It was that summer I started to listen to (and watch) Rush Limbaugh. He said all kinds of things that I agreed with, and I felt like I had found a kindred spirit in the media. He had many of the same thoughts and desires that I had.  At that time he was the lone voice of conservative political issues.  Finally, someone was speaking my language on the national stage! I was by no means some kind of mind-numbed robot that agreed with every word Rush spoke, but he merely expounded on my thoughts and values already in place.

Throughout the 90’s, my life changed drastically. I got married, started my first job, and continued to move up the proverbial corporate ladder. In 1996 I voted for Bob Dole. He was the Republican and was, in my mind, a better choice than another four years of Bill Clinton. I soon realized that he was given this opportunity, not necessarily to win the Presidency, but as political payback for years of service to the GOP.  I knew, (and suspected that many others did too), that he would never have beaten the popular Bill Clinton…so begins my education in the political realm.

The new Millennium ushered the end of the Clinton era and the beginning of the George W. Bush era. I actually loved the idea of the younger Bush carrying the conservative banner. I saw him as a much more conservative candidate than his father and hoped for big things.

“I started to listen to Rush Limbaugh.  He said all
kinds of things that I agreed with, and I felt like
I had found a kindred spirit in the media.”

I truly believe that George W. Bush started off very well after all the election snafus in Florida. He seemed to be settling into office and dealing with a downturn in the economy after the “dot-com bubble” burst. Then 9-11 hit. I couldn’t have imagined Al Gore dealing with this situation with as much poise and honor.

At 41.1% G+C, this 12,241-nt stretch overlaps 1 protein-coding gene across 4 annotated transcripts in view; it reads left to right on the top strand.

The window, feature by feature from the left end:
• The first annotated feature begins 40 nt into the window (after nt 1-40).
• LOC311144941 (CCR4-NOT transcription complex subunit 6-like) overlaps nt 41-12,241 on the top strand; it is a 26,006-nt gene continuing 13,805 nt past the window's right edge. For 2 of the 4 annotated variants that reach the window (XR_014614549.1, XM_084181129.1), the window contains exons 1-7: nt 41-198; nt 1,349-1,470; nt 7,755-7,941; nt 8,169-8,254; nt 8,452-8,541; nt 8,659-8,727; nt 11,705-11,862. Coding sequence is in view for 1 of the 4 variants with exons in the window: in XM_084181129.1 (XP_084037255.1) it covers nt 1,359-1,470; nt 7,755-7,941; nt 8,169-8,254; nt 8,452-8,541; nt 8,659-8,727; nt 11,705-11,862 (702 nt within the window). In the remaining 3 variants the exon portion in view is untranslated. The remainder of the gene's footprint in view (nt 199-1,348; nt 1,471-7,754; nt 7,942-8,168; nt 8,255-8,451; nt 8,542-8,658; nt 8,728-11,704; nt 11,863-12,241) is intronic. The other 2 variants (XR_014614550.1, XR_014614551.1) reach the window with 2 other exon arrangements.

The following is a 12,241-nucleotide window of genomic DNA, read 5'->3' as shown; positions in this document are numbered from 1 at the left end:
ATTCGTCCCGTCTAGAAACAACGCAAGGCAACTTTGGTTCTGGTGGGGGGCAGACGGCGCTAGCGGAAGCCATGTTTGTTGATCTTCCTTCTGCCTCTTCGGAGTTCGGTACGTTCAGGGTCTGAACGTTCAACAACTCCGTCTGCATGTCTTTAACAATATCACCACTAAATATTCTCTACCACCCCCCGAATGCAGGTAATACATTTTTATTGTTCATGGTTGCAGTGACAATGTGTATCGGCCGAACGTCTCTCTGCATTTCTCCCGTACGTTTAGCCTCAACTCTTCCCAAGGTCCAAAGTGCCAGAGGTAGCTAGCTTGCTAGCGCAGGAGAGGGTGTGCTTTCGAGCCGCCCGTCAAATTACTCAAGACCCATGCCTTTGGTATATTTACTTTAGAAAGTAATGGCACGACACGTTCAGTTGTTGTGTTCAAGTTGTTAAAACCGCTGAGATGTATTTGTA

As the 2004 election came around, I was still in the Bush camp and enthusiastically voted for him a second time. As the election ended and reality set in, Mr. Bush started to play the center, and some times left, in his positions. I watched him cave into the left on issues like prescription drugs and illegal immigration. It seemed like he had lost his way and just wanted to secure some type of legacy beyond the Iraq War and 9-11.  I learned what compassionate conservatism really meant: the abandonment of conservative values.

“The Republicans have failed the country by being lukewarm
on important issues, like spending restraint and domestic
security.  The Democrats have failed us due to their
proclivity to push the country to the left, and develop
a more collective (socialistic) society.”

When the election season of 2007-2008 came around, I was totally disillusioned with the whole political process.  I certainly didn’t identify myself with the Republicans and had nothing in common with the Democrats. To put it quite frankly, I was a man without a party. I started to look elsewhere for a candidate that would make a difference. Sadly, the only candidates I really liked didn’t make it out of the primaries.

In the beginning of 2008, shortly after the birth of my second child, I started a little blog site called Rob’s Rant.  This seemed an appropriate title for my writings and I was not concerned if anyone actually read them. They were meant for my own therapy. I started this forum out of my frustration with the caliber of politicians and the Bush administration. I felt that my voice was not being heard. I had a couple of readers that consisted of some friends from high school and college. Of course, they mostly agreed with my positions on issues. I posted when I was interested.

We witnessed the highly contentious election of 2008 between John McCain and Barack Obama. Being from Illinois I knew that Mr. Obama was not the right person for the job. The more I read about John McCain the less I really liked his outlook for America. I didn’t see much difference between the two presidential candidates.  I reluctantly voted for the lesser of two evils, John McCain.  It was the first time in my life I voted for an individual I had no confidence in to turn the country around. I liked the prospect of an Obama presidency even less.

To be honest, Senator McCain only received my vote because I didn’t want Barack Obama in the oval office.  I also liked that he chose Sarah Palin as his running mate.  I cared very little about her political inexperience and problems with the media. Mr. Obama had less experience running anything, and he now calls the White House home. Fortunately for her, she is distancing herself from the GOP and really attempting to chart her own course.  We’ll see where that leads.

“I am tired of the two party system
with their inherent dishonesty
and disingenuousness.”